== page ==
The Eyewitness News Breakfast Brief

Eyewitness News previews a selection of the news that you will find on the website today.

Picture: Stephanie Albert/Pixabay

On this morning, the man accused of setting Parliament alight is due back in the Cape Town Magistrates Court today. Zandile Christmas Mafe, 49, was arrested following the blaze that gutted the National Assembly chamber as well as sections of the Old Assembly. Mafe faces charges relating to arson, possession of an explosive device and housebreaking.

And despite the fire, Parliament wants to push ahead with certain key events, insisting the Budget Speech still be done within its precinct. The damage to parts of the national legislature is vast and has already led to the State of the Nation Address being moved to City Hall. The exact circumstances surrounding the disaster are still being probed.

South African researchers, together with some international counterparts, are working towards clinical trials to stop long-term COVID after being the first to discover what is causing the ailment. Medical reports show that long COVID has affected up to 100 million people globally. According to the World Health Organization, long COVID usually occurs 3 months from the onset of a COVID-19 infection, with symptoms that last for at least 2 months and cannot be explained by an alternative diagnosis. The head of physiological sciences at Stellenbosch University, Professor Resia Pretorius, says they need to test possible treatments.

Meanwhile, 2,409 COVID-19 cases have been reported in the country over the last 24-hour reporting cycle under review. The National Institute for Communicable Diseases has recorded 77 COVID-19 related deaths.
This brings to 92,530 the number of fatalities reported in the country so far. There's been a downward trend in the infection rate over the past few days. The latest increase of cases represents a 14% positivity rate.

Eskom says it will continue to have a shortfall of more than 4,000 megawatts generation capacity this year, which will continue to grow, increasing the risk of load shedding. This week, corporate companies are resuming full operations for the year, while inland schools are set to open from Wednesday, resulting in more people consuming electricity again. Last year was one of the worst years that South Africa experienced load shedding, with more than 47 days of rolling power cuts.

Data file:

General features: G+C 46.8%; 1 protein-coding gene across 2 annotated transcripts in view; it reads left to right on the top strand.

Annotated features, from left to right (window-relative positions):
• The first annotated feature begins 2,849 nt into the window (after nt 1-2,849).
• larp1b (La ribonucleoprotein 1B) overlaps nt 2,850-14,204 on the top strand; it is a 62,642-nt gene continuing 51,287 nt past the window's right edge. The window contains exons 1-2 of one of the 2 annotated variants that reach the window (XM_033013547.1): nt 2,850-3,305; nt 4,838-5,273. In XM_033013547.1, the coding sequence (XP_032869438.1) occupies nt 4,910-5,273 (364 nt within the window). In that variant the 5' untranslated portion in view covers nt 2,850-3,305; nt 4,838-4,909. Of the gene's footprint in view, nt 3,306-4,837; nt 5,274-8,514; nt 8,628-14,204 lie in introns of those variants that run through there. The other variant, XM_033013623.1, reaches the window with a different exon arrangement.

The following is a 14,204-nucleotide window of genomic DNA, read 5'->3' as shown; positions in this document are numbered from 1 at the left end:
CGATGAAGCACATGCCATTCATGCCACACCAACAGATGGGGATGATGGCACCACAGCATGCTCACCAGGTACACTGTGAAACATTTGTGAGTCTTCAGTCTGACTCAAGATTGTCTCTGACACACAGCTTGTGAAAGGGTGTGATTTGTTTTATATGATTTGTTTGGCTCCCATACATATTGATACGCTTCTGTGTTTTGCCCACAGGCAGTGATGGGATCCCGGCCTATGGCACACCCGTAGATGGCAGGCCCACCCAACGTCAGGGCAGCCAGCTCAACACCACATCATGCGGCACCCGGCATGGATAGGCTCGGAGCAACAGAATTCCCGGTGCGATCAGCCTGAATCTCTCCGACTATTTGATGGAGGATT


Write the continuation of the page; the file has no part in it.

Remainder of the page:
The Cape Town law enforcement officer who allegedly shot and killed a homeless man is appearing the Wynberg Magistrates Court this morning. The officer was arrested after reportedly shooting the man in the face during an altercation on Sunday.

Fire crews remain on scene, battling a blaze in Kleinmond. Western Cape Local Government, Environmental Affairs and Development Planning MEC Anton Bredell visited the scene yesterday. Bredell says the wildfire has been raging since the weekend and started in Highlands in an old pine plantation of the National Department of Forestry, Fisheries and Environmental Affairs. He says the blaze has so far destroyed more than 3,700 hectares of fynbos and plantations. Yesterday, only one building had been destroyed and no fatalities were reported. The Western Cape is currently in the midst of its fire season which takes place during the hot, dry and windy summer months and on average sees between 17,000 and 20,000 fires each year.

Motorists and residents in the Eastern Cape's flood-affected areas are being warned against trying to cross flooded pathways. The South African Weather Service is forecasting scattered showers will continue throughout the week.

In international news, tennis superstar Novak Djokovic said on Monday he was still hoping to compete in the Australian Open after winning a stunning victory over the Australian government in his visa battle.

US President Joe Biden plunges into a historic, politically explosive battle on voting reforms Tuesday with a speech in Georgia, the heart of the US civil rights struggle.

North Korea fired a "suspected ballistic missile" into the sea, South Korea's military said Tuesday, ratcheting up tensions less than a week after Pyongyang reported testing a hypersonic missile.

And US surgeons have successfully implanted a heart from a genetically modified pig in a 57-year-old man, a medical first that could one day help solve the chronic shortage of organ donations.